Share Your Advice for the First Day of School

Hi AOE readers! Today I’m hoping you will help me inspire all of the brand new art teachers who are ready to start their very first days this fall. In the comments section, I’m asking you to share your first day worries, stories and triumphs. Here’s my first day story…

I remember waking up in kind of a haze. Of course, I hadn’t been able to sleep very well the night before and as I got dressed in my carefully chosen back-to-school outfit, a million thoughts were running through my head.

As excited as I was about meeting the students and trying out my first lesson, doubt and dread soon began to creep into my brain. I began to think about every possible thing that could go wrong that day, starting at the very beginning.

“What if my car doesn’t start? I only have one car! If my car doesn’t start, I can’t even start my first day! I’m definitely getting fired.”

“What if the kids are wild? Someone is probably going to start screaming or running around or throwing things right in the middle of my teaching! What will I do?!”

I don’t know if anyone else has experienced my last worry, but it was very scary and very real,  “What if the kids don’t like me?”

After taking some deep breaths, I was able to drive to school in my (fully functioning) car. I walked into my classroom, laid out the supplies for my lesson and nervously waited for my first class to arrive.

This is when something totally hilarious happened. After the first classroom teacher dropped off her class, I was sitting with the students in a circle on the carpet and I remember wondering, “Where is the teacher? Shouldn’t we be starting class already?” immediately followed by, “Oh my gosh, I am the teacher.” I took a deep breath and introduced myself.

From then on, the day went fairly smoothly. Was I nervous? You bet, but I quickly fell into a rhythm as I presented my lessons. The kids were great, my lessons went well and a little girl even told me, “Mrs. Heyn, I love you!” Ha!

I now realize that my thoughts that first morning did not represent my reality. The truth was that my student teaching experiences had been wonderful, veteran teachers had complimented me on my classroom management skills, and I had materials prepped for the entire first month of school. I was ready, but I let myself get caught up in my own untrue stories.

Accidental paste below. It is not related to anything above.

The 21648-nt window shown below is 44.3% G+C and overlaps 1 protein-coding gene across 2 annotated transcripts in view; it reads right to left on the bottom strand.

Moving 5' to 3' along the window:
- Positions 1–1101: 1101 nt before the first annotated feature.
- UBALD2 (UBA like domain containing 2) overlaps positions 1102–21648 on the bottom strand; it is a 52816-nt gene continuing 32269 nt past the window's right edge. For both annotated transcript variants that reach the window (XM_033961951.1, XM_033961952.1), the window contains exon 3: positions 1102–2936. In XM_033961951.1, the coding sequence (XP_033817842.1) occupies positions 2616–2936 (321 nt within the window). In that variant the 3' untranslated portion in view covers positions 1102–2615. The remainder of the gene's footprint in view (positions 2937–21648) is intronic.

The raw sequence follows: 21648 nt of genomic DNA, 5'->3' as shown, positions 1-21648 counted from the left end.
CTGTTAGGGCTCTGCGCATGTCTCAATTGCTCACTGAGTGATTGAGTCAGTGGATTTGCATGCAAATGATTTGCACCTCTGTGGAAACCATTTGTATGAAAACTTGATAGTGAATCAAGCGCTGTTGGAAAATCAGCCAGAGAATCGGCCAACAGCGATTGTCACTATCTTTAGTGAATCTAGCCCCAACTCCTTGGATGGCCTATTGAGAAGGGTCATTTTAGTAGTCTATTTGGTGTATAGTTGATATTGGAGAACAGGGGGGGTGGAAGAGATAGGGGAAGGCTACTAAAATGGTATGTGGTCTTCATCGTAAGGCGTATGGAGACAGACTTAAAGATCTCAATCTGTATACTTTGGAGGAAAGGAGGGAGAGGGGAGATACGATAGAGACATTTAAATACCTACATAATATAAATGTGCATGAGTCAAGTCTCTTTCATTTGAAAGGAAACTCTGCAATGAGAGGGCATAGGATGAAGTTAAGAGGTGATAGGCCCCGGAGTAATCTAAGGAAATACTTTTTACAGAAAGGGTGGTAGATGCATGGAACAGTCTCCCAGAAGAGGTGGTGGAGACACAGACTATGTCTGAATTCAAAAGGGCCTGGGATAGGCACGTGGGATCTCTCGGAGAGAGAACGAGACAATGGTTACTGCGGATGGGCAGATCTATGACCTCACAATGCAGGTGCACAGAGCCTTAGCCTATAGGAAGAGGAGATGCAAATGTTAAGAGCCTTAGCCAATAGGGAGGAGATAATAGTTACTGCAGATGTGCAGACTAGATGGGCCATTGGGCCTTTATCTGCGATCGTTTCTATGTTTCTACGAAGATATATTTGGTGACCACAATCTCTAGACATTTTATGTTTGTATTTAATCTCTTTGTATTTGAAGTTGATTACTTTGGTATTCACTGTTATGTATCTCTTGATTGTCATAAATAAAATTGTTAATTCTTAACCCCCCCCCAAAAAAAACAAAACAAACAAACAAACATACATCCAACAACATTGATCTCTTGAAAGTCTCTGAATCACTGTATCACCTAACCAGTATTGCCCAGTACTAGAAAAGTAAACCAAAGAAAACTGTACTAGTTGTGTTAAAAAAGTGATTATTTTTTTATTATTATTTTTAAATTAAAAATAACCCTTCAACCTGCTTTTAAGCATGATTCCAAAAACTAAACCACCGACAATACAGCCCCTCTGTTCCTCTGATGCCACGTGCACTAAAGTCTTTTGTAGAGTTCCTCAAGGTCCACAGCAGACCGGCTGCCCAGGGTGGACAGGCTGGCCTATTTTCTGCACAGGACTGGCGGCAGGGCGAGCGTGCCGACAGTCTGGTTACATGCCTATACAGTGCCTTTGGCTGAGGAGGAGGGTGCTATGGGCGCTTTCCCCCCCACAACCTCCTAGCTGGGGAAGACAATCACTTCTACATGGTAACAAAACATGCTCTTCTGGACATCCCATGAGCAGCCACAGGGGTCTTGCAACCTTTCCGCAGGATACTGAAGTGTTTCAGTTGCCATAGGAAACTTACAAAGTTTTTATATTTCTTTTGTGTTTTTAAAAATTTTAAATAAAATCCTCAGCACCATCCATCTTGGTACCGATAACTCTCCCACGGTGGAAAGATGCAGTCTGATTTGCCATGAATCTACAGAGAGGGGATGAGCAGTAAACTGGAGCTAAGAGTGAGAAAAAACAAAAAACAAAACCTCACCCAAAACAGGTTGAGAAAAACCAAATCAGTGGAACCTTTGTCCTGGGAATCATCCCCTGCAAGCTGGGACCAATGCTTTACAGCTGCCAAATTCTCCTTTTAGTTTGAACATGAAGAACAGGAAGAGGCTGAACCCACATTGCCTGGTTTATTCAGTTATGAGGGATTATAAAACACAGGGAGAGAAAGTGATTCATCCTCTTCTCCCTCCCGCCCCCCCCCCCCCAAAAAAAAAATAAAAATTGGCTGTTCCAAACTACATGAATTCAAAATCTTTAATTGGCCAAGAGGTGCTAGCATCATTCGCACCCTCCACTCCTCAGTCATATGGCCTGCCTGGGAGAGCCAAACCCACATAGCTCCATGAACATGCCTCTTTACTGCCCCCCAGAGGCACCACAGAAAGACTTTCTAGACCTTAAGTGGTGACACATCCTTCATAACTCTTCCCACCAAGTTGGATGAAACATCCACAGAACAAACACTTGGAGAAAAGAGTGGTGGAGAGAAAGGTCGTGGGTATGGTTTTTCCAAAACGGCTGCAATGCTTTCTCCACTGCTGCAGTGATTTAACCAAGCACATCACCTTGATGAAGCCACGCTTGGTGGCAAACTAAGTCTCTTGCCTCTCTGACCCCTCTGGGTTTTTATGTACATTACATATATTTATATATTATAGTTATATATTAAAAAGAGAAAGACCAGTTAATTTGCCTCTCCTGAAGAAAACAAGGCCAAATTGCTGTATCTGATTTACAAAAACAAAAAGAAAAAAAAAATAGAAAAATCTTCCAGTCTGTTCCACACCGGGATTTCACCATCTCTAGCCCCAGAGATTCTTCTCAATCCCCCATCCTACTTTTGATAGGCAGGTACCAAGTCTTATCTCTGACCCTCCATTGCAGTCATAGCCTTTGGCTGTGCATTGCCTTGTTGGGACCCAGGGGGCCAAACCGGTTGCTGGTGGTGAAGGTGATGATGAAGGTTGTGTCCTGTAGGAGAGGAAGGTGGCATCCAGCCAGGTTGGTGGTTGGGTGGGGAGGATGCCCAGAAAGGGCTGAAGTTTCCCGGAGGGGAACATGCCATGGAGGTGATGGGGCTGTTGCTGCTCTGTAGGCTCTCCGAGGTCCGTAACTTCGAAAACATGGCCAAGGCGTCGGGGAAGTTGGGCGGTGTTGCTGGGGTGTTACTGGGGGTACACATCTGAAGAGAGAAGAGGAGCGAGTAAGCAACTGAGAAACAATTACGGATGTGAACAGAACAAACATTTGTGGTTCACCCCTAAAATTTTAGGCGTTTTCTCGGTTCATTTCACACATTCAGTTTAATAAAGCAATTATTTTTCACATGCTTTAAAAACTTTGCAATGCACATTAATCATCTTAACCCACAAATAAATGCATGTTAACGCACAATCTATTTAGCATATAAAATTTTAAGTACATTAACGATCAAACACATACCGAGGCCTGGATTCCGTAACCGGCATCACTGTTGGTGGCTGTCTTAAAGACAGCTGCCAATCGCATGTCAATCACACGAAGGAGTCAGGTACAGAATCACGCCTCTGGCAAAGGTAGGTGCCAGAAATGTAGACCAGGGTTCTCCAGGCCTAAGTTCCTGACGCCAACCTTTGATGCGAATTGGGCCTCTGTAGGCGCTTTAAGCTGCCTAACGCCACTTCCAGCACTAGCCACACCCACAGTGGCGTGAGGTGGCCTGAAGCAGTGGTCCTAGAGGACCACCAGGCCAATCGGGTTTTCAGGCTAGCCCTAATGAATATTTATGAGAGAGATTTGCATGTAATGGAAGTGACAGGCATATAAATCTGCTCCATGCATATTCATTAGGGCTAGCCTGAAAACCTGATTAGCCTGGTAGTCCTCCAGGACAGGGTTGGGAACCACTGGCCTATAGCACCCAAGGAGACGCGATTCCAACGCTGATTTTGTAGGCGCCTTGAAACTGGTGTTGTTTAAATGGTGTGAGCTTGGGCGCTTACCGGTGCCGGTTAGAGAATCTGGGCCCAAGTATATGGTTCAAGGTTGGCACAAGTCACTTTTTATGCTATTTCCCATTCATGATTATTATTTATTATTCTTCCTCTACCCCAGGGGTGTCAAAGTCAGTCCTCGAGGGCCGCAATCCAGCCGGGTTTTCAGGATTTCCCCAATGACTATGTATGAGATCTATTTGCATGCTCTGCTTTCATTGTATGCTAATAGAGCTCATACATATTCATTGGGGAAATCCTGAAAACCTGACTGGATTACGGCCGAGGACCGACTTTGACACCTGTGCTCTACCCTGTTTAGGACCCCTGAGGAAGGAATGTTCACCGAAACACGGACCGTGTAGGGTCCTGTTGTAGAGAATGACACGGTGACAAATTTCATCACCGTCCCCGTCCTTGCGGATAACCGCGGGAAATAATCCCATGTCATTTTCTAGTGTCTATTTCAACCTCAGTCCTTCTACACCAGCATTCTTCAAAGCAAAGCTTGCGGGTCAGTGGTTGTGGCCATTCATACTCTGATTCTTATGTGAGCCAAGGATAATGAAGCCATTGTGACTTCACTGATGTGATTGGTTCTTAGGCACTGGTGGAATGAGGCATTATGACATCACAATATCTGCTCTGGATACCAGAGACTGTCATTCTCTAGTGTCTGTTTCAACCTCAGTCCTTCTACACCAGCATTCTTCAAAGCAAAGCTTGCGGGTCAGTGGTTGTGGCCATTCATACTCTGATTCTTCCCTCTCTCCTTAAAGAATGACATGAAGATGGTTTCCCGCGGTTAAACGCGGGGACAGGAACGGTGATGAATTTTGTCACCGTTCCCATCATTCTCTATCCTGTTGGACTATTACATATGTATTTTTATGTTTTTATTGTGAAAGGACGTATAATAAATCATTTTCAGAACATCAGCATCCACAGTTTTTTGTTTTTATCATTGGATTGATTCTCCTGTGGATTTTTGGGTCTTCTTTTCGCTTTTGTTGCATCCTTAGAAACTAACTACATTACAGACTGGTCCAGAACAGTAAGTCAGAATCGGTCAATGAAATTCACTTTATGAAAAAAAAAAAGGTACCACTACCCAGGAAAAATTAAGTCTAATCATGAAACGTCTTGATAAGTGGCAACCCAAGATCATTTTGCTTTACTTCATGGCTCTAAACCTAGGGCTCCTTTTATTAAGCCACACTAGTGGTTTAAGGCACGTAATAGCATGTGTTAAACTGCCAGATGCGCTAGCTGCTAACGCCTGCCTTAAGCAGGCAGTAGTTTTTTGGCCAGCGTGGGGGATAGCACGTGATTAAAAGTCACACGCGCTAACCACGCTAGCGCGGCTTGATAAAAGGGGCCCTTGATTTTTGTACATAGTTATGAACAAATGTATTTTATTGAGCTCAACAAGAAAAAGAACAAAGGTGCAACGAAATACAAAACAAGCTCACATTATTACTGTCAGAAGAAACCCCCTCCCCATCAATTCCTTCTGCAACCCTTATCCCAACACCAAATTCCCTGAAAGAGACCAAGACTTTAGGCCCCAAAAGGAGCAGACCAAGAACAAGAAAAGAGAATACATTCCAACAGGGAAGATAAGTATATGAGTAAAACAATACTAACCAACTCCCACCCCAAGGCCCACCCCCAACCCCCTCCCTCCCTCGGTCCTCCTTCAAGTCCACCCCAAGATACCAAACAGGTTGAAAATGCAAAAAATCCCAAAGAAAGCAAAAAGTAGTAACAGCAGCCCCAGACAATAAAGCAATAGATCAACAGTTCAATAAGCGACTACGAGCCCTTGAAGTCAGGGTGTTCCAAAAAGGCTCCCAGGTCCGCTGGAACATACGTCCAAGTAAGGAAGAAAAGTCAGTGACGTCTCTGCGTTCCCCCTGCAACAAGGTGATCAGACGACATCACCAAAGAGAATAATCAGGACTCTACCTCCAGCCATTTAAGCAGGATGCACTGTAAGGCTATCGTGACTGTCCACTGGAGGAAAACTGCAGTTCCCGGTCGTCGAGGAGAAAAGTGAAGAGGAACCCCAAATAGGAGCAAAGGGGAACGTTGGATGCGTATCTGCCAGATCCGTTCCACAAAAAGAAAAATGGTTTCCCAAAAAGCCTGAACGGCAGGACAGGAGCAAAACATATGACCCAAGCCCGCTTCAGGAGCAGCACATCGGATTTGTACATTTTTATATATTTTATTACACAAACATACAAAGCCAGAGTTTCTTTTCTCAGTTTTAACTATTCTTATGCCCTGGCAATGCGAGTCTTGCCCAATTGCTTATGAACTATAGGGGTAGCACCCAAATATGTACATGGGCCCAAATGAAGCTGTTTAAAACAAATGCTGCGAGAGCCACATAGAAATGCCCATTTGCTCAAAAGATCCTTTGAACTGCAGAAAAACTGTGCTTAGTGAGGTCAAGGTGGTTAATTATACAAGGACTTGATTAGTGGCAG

So, my advice to new teachers is this: Honor the hard work you’ve put in preparing for this day. Even if you feel nervous, remind yourself that you are ready.  Below is a short exercise you can use to get through some of the first day jitters called “Examining the Evidence.”

Here’s how it goes.

1. Write down a negative thought you have about the first day of school.

Example: I won’t know what to do if someone interrupts my teaching.

2. Next, examine the actual evidence you have of this statement. Chances are, you will be able to list a few things that actually have happened that contradict your thought.

Example: During student teaching, when Johnny was shouting from the back of the class, I used 1-2-3 Magic and he stopped on number 2. OR When I was introducing my lesson about VanGogh and Lisa couldn’t stop bothering Jenny, I switched her seat, which solved the problem.


What is the one piece of advice you would give to new teachers on their first day of school?

Do you have any hilarious/frustrating/enlightening stories to tell about YOUR first day?

Amanda Heyn

Amanda is the Senior Editor at AOE. She has a background in teaching elementary art and enjoys working to bring the best ideas from the world of art ed to the magazine each day. 


  • erica

    As my GPS is taking me down the streets with couches in on the porches, pawn shops and children waiting for buses with no parents, I realize I’m lost. I stop at a little bodega and ask for directions (I’d only been here a few times before to set up my classroom and had no idea where I ended up!) It was a little sketchy and I’m sure they were thinking who is this young girl all dressed up at 7:30 in the morning? When I finally got there and saw a few kids trickling in I started to feel like I was on the set of that movie with Michelle Pfieffer (dangerous minds I think) except I was no Michelle Pfieffer, base was blaring from cars, kids excited to see each other after summer, and looking at me like I was imported from some alien land. I sort of was. I always thought the boarding school I went to was a little weird to say the least, but if this was what public school was it was really weird! I made it up to my classroom of the middle school and closed the door. I arranged the pencils on kids desks, collected them, maybe they should be passed out, maybe the paper should be ready? Maybe I should write my name on the board? Maybe I should look over my schedule one more time. By the time my first class arrived, I decided saying less was more. They already had enough to look at seeing this young preppy girl pretending to be a teacher. So I decided to let them look. They all sat in their chairs pretty orderly. I took note of where they choose to sit, so I could make sure to break up any groups next week. But for the moment, I just introduced myself. When I introduced myself as an artist you could tell they were excited at first then skeptical. I knew bringing in my art wouldn’t convince them anymore of it, or further my reputation with them, so that first week, I googled lettering styles and wrote all of their names in some type of graffiti lettering that I stole off the internet! That gained their attention for a minute so I could teach some art:)